Countless hours wasted in gridlock isn’t the only problem with millions of cars on the road. So too is the way they have of making otherwise beautiful coastal areas look like downtown Beijing.
Three years and three thousand miles ago I had a colleague – an energy analyst – who would routinely laugh at California’s stringent gasoline rules. And from an outsider’s perspective, they really do look dumb. It was only last October that California endured surging gasoline prices and rationing when a series of refinery disruptions curtailed supplies. At the time, Bill Day, a spokesman for Valero explained the situation to The New York Times this way: “California requires a specific blend of gasoline that only the refineries on the West Coast make. So when there is a shortage of that blend, you can’t just send supplies from somewhere else.”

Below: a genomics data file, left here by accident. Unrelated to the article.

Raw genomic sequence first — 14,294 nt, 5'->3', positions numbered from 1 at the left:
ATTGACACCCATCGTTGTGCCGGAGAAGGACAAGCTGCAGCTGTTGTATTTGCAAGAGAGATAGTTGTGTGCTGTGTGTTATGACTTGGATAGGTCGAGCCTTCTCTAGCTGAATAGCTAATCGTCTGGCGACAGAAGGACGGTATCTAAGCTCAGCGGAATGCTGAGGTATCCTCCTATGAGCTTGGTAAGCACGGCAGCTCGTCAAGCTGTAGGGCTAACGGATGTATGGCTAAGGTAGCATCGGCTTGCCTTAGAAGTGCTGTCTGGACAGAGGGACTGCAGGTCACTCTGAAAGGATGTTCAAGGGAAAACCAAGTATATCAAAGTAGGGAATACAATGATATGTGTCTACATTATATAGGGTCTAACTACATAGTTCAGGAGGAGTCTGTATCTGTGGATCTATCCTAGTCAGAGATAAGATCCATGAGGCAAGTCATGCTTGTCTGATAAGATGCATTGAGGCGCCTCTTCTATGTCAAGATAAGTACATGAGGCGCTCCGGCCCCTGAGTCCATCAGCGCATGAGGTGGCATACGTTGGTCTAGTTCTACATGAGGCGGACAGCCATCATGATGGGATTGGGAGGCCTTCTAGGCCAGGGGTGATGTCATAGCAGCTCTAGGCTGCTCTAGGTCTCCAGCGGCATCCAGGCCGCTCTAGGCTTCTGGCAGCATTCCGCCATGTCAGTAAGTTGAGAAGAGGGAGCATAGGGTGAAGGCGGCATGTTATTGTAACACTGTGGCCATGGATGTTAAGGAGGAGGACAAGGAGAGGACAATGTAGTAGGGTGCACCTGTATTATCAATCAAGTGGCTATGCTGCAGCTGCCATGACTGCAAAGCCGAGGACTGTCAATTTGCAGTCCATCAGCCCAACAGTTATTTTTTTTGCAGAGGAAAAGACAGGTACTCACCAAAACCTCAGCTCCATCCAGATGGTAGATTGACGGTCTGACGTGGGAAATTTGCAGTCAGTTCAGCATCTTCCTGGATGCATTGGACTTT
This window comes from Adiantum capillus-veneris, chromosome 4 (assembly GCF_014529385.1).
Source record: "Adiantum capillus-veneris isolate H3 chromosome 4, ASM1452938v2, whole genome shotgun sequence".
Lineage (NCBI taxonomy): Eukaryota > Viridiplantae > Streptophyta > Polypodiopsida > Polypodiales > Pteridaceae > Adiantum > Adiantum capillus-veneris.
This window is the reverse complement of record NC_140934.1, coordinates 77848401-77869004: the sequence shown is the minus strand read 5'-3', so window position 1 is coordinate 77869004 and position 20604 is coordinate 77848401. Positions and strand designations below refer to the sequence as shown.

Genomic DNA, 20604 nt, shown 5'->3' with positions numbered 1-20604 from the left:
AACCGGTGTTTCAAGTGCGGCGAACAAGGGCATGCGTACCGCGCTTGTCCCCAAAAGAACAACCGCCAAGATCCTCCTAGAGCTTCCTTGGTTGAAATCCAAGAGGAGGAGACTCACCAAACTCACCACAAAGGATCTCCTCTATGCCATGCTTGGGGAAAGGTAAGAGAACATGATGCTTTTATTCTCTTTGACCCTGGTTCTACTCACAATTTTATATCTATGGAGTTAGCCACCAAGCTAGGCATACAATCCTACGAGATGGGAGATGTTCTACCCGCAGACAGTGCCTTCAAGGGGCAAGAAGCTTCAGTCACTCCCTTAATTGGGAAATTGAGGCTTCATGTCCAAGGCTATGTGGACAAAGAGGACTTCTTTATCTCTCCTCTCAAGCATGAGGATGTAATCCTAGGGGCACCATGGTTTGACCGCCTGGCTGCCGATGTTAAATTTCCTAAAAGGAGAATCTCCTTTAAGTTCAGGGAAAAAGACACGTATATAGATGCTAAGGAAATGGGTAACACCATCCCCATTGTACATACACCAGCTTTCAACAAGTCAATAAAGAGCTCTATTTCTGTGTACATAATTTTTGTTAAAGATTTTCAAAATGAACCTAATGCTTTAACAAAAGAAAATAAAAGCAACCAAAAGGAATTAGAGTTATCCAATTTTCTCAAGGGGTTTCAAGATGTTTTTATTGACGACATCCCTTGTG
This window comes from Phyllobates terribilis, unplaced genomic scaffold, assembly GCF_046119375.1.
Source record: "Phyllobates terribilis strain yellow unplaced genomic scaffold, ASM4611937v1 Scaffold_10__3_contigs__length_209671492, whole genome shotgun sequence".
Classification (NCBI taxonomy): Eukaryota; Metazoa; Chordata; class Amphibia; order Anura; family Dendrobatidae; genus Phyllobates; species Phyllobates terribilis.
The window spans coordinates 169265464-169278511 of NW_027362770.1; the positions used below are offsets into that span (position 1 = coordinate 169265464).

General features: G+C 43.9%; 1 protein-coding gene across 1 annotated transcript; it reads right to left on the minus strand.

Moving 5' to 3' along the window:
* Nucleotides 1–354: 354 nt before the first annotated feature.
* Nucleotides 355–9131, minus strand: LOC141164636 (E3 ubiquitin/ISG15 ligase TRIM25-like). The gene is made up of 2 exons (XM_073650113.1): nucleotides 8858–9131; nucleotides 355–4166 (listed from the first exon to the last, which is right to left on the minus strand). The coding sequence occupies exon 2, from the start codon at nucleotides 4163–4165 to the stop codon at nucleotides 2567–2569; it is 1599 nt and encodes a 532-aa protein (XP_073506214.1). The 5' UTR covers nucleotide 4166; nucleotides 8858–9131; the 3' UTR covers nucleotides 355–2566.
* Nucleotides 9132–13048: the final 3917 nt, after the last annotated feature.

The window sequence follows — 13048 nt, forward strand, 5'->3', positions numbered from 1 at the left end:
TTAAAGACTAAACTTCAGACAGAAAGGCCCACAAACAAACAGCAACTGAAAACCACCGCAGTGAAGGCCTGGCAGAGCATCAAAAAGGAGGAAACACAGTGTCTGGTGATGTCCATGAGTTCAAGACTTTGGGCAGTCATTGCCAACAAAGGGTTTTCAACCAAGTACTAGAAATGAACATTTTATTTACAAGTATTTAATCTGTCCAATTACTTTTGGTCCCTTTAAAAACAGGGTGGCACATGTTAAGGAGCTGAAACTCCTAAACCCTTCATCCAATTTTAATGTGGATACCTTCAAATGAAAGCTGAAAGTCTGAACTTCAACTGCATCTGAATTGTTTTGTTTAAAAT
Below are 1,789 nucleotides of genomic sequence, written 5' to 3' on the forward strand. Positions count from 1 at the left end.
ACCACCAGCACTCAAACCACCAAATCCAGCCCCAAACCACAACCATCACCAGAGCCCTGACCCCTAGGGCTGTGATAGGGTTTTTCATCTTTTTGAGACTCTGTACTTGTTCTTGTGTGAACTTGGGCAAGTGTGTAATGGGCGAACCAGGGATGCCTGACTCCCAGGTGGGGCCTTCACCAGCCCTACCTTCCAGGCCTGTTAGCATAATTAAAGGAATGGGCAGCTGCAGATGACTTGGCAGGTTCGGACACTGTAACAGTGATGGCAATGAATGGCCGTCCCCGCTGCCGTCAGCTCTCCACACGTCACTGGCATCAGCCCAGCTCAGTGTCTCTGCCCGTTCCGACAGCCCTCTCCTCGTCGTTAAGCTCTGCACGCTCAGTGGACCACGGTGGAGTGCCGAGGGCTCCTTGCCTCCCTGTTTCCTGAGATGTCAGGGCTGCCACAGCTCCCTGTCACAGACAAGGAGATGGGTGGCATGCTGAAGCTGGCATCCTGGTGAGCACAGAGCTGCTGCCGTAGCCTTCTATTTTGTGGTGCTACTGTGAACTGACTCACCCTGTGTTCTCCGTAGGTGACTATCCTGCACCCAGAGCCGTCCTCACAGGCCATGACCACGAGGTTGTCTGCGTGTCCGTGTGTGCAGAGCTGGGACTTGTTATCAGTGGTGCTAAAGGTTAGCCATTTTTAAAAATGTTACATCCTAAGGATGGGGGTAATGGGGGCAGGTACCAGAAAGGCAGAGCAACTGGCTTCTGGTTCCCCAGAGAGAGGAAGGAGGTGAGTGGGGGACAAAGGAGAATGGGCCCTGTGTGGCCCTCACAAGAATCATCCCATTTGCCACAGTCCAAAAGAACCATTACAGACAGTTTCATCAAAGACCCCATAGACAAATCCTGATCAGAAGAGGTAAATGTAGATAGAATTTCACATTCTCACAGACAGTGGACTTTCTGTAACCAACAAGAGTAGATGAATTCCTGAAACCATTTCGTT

That certainly looks like a self-inflicted wound; something even deserving of ridicule. Nowhere else in the country experiences similar price spikes and shortages. But the view is different from the Getty Museum, or any other vantage point high enough to overlook Los Angeles. From that perspective it doesn’t appear as if environmental rules are too stringent but rather that burning gasoline in California is still too easy and too cheap.